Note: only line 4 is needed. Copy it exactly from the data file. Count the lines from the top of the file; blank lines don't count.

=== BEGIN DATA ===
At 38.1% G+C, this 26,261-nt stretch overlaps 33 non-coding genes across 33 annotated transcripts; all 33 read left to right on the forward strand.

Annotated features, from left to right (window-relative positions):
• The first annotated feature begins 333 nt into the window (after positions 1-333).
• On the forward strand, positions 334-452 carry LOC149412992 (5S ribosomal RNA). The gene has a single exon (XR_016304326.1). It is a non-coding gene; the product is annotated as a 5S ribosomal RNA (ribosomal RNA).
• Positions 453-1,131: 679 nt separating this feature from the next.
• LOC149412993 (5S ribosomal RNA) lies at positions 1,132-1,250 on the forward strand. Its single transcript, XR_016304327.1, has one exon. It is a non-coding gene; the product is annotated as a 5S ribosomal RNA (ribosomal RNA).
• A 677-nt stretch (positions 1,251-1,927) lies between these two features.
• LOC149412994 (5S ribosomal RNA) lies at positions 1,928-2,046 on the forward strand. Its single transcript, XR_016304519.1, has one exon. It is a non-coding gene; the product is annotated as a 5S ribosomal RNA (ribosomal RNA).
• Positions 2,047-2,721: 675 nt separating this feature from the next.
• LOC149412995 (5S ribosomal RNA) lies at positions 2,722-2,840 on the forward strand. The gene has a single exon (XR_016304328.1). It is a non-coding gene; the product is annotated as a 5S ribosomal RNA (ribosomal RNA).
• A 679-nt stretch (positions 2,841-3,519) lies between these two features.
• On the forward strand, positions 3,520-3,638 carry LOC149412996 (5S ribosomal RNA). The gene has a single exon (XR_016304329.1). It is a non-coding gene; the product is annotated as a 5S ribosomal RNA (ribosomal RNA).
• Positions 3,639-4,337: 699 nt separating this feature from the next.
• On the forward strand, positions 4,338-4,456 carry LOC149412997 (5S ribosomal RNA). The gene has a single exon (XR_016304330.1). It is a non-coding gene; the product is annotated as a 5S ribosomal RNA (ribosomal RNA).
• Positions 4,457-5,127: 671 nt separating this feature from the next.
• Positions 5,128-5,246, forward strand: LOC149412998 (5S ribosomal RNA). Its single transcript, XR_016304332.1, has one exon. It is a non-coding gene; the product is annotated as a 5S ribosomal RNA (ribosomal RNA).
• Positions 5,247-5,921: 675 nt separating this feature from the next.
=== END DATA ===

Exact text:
• On the forward strand, positions 334-452 carry LOC149412992 (5S ribosomal RNA). The gene has a single exon (XR_016304326.1). It is a non-coding gene; the product is annotated as a 5S ribosomal RNA (ribosomal RNA).